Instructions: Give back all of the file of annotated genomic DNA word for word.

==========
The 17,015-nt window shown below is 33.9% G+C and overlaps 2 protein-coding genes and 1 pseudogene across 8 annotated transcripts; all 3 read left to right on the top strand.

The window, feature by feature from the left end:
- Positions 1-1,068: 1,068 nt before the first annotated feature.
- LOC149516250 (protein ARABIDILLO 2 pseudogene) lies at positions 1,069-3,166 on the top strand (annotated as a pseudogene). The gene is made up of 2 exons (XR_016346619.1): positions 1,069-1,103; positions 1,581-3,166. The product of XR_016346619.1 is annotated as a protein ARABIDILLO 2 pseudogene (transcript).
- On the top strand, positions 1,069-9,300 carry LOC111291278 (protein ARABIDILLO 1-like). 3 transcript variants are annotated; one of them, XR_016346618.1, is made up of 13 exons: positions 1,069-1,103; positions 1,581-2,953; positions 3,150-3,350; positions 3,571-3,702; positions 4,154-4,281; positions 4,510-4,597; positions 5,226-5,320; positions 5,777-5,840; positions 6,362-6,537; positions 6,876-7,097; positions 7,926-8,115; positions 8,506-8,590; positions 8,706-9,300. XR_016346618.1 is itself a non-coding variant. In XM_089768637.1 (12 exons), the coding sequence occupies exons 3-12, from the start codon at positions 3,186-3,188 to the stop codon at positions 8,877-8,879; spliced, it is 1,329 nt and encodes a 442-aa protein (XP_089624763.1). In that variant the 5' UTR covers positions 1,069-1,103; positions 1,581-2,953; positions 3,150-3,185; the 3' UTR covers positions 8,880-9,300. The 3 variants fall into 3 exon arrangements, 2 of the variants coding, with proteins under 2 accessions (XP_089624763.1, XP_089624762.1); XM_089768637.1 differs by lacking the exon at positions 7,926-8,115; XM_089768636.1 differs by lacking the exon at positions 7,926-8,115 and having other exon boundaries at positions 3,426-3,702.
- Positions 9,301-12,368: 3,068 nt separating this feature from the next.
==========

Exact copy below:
The 17,015-nt window shown below is 33.9% G+C and overlaps 2 protein-coding genes and 1 pseudogene across 8 annotated transcripts; all 3 read left to right on the top strand.

The window, feature by feature from the left end:
- Positions 1-1,068: 1,068 nt before the first annotated feature.
- LOC149516250 (protein ARABIDILLO 2 pseudogene) lies at positions 1,069-3,166 on the top strand (annotated as a pseudogene). The gene is made up of 2 exons (XR_016346619.1): positions 1,069-1,103; positions 1,581-3,166. The product of XR_016346619.1 is annotated as a protein ARABIDILLO 2 pseudogene (transcript).
- On the top strand, positions 1,069-9,300 carry LOC111291278 (protein ARABIDILLO 1-like). 3 transcript variants are annotated; one of them, XR_016346618.1, is made up of 13 exons: positions 1,069-1,103; positions 1,581-2,953; positions 3,150-3,350; positions 3,571-3,702; positions 4,154-4,281; positions 4,510-4,597; positions 5,226-5,320; positions 5,777-5,840; positions 6,362-6,537; positions 6,876-7,097; positions 7,926-8,115; positions 8,506-8,590; positions 8,706-9,300. XR_016346618.1 is itself a non-coding variant. In XM_089768637.1 (12 exons), the coding sequence occupies exons 3-12, from the start codon at positions 3,186-3,188 to the stop codon at positions 8,877-8,879; spliced, it is 1,329 nt and encodes a 442-aa protein (XP_089624763.1). In that variant the 5' UTR covers positions 1,069-1,103; positions 1,581-2,953; positions 3,150-3,185; the 3' UTR covers positions 8,880-9,300. The 3 variants fall into 3 exon arrangements, 2 of the variants coding, with proteins under 2 accessions (XP_089624763.1, XP_089624762.1); XM_089768637.1 differs by lacking the exon at positions 7,926-8,115; XM_089768636.1 differs by lacking the exon at positions 7,926-8,115 and having other exon boundaries at positions 3,426-3,702.
- Positions 9,301-12,368: 3,068 nt separating this feature from the next.